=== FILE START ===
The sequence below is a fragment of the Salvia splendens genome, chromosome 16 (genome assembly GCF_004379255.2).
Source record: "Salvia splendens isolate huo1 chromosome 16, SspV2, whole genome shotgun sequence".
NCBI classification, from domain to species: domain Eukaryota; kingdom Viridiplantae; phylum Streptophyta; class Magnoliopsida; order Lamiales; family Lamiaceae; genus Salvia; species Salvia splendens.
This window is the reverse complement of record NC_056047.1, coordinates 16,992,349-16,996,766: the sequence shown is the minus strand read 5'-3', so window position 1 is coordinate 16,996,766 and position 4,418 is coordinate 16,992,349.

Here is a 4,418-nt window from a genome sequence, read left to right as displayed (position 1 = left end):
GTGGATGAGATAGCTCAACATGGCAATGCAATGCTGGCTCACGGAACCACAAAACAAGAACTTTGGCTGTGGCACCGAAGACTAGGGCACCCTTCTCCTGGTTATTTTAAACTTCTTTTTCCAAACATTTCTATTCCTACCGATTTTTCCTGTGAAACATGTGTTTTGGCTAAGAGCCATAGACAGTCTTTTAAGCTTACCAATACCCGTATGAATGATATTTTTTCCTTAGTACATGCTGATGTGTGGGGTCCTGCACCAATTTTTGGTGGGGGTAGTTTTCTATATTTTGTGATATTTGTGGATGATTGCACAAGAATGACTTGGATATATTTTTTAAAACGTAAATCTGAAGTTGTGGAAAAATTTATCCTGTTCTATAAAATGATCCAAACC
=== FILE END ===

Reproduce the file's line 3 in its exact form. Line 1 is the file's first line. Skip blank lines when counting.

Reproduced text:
NCBI classification, from domain to species: domain Eukaryota; kingdom Viridiplantae; phylum Streptophyta; class Magnoliopsida; order Lamiales; family Lamiaceae; genus Salvia; species Salvia splendens.